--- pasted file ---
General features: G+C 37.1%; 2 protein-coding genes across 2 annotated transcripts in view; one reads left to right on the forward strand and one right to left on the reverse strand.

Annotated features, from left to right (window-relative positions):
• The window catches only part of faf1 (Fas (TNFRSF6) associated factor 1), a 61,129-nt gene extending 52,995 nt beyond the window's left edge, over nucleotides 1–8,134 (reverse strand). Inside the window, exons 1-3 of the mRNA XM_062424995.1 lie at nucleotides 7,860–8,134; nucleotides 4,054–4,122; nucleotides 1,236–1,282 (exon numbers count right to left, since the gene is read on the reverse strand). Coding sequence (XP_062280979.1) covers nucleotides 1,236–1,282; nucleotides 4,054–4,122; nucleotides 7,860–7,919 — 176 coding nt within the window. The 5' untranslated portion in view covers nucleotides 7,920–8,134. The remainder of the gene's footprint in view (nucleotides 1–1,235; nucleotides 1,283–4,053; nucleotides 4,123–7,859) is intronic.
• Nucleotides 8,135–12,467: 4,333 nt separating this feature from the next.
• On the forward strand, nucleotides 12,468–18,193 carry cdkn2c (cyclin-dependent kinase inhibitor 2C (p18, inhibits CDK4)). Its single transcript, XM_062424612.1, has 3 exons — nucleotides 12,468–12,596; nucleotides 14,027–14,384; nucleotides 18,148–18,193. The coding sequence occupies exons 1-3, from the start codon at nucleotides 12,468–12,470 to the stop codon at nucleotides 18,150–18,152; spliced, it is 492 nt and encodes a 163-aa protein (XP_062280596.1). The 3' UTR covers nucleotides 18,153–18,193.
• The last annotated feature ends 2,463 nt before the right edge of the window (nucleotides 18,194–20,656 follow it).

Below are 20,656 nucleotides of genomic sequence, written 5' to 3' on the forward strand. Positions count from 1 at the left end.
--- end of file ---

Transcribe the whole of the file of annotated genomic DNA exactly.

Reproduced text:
General features: G+C 37.1%; 2 protein-coding genes across 2 annotated transcripts in view; one reads left to right on the forward strand and one right to left on the reverse strand.

Annotated features, from left to right (window-relative positions):
• The window catches only part of faf1 (Fas (TNFRSF6) associated factor 1), a 61,129-nt gene extending 52,995 nt beyond the window's left edge, over nucleotides 1–8,134 (reverse strand). Inside the window, exons 1-3 of the mRNA XM_062424995.1 lie at nucleotides 7,860–8,134; nucleotides 4,054–4,122; nucleotides 1,236–1,282 (exon numbers count right to left, since the gene is read on the reverse strand). Coding sequence (XP_062280979.1) covers nucleotides 1,236–1,282; nucleotides 4,054–4,122; nucleotides 7,860–7,919 — 176 coding nt within the window. The 5' untranslated portion in view covers nucleotides 7,920–8,134. The remainder of the gene's footprint in view (nucleotides 1–1,235; nucleotides 1,283–4,053; nucleotides 4,123–7,859) is intronic.
• Nucleotides 8,135–12,467: 4,333 nt separating this feature from the next.
• On the forward strand, nucleotides 12,468–18,193 carry cdkn2c (cyclin-dependent kinase inhibitor 2C (p18, inhibits CDK4)). Its single transcript, XM_062424612.1, has 3 exons — nucleotides 12,468–12,596; nucleotides 14,027–14,384; nucleotides 18,148–18,193. The coding sequence occupies exons 1-3, from the start codon at nucleotides 12,468–12,470 to the stop codon at nucleotides 18,150–18,152; spliced, it is 492 nt and encodes a 163-aa protein (XP_062280596.1). The 3' UTR covers nucleotides 18,153–18,193.
• The last annotated feature ends 2,463 nt before the right edge of the window (nucleotides 18,194–20,656 follow it).

Below are 20,656 nucleotides of genomic sequence, written 5' to 3' on the forward strand. Positions count from 1 at the left end.